Avatar – part 4

Cinematography and Stereoscopy

Unfortunately I don’t have a photographic memory, nor do I have access to the movie in order to show you specific examples of what I am about to say, but what I do have are some impressions that I came away with right after watching the movie. As impressions, they may not be easily substantiated, but they were impressions nonetheless. So please bear with me…. I also combine my impressions under the umbrella of ‘cinematography and stereoscopy’ because they seem to me to be connected.


The first thing that I noticed is what I call ‘entrapment’. For the majority of the movie I actually felt that I was forced to watch specific areas of the screen. This was a disturbing feeling. So what happened?

In the art world we discover that graphic design and art are about, among other things, capturing and maintaining the interest of the viewer. As an artist you manipulate the viewer into a hierarchy of elements that you want the viewer to see. Often you create a sort of road map that the eye can follow to some focal point, a destination. This applies directly to a still image or painting, but it also works, albeit more dynamically, in moving pictures – i.e. cinema. It’s all about composition, leading the viewer’s eye around the picture. A lot of times I found that while watching Avatar I wasn’t allowed to look around at elements and be drawn into a focal point.

With Avatar I often found myself looking only at one place in the shots. And I felt myself forced to look at that one place, like I had no choice but to look there. A good composition leads you around and lets you look at other things in the shot/image, but it doesn’t hijack the eye and hold it for ransom!

I think the cause of this is a combination of two things: stereoscopy and close-up shots. It seems to me that the three dimensional effect of stereoscopy works best when there is a close-up shot (as compared to a long shot). This seems to create more of a parallax effect and therefore enhance the three-dee effect. On top of the use of the close-up to enhance the depth effect, Cameron uses a lot of depth of field where he put the object of interest in clear focus and everything else out of focus (sometimes really, really out of focus). The end result is that you really have no choice but to look at that thing that is in focus that is right in your face (IMax uses a really big screen so it is literally in your face).

The negative effect that this has is that you don’t have other interesting things to look at in a shot like that. In fact the eye just gets zapped to the center of interest and it just sticks there. No eye movement around the image, no real detail to soak up, just captured and held there – almost by force. Very unnerving.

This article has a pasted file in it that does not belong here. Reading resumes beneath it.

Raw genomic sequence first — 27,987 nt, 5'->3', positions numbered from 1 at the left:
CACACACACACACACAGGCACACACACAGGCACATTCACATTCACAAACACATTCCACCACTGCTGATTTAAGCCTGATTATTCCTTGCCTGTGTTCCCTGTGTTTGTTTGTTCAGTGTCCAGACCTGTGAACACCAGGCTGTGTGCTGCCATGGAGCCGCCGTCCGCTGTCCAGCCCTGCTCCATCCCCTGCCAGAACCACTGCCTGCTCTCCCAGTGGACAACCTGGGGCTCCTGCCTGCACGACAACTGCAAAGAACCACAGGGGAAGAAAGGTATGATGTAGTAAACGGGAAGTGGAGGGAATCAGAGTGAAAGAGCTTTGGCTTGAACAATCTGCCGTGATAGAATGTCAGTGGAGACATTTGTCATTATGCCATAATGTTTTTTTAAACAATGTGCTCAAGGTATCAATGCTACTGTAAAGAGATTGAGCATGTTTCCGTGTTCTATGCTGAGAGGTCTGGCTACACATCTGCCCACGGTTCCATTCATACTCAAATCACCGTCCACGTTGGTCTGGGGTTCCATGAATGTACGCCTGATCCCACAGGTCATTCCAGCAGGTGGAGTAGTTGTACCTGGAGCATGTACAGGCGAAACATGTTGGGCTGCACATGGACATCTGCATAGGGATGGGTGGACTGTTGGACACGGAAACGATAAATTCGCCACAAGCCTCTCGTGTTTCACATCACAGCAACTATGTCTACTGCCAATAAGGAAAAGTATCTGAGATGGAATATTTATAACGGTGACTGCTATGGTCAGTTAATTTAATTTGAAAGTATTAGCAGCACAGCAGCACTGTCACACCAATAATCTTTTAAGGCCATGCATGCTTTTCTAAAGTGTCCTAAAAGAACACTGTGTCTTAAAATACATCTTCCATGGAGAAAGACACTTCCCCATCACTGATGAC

The second negative effect that all of this had was that I felt like my people bubble was constantly being violated while watching the film. Yes, stereoscopy certainly makes it a more immersive experience, but because of the use of a lot of close-up and medium-close-up shots, along with the extreme depth of field, you were almost always up close and personal with the characters in the movie.

Now consider what cinematographers use these different shots for… long shots are often used for establishing shots. They help place us in the world of the film and help to keep our bearings. Medium shots are often used for the majority of the film – they are the general story telling shots. That is because they are neither too far away (so that we can’t see what the focus is) and neither are they too close (those shots are saved for more intimate moments). You don’t want a film to be filled with a lot of close-up shots. Those shots should be reserved for bringing us into a more intimate relationship with the characters. If you over-use these, then you get what I felt in Avatar – characters climbing into your people bubble all the time.

So did Cameron actually use more close-up shots than normal? Perhaps, perhaps not… I’m not sure. But it is possible that due to the nature of stereoscopy the whole spectrum of shots is shifted and we feel that shots that used to be medium shots become more like close-up shots. The result is that a lot of shots shift toward the more personal and intimate (when they weren’t originally meant to be that way). So all of a sudden the whole film gets a lot more intimate (not just more immersive). I don’t think that was intentional.


So did the stereoscopic aspect of the film have any merits? I can’t think of any place in the movie that it really helped to tell the story (and if you think about it, that is what every element in a movie ought to be doing). In fact as you can see from my comments, I think the stereoscopy got in the way. It actually pulled me out of the movie.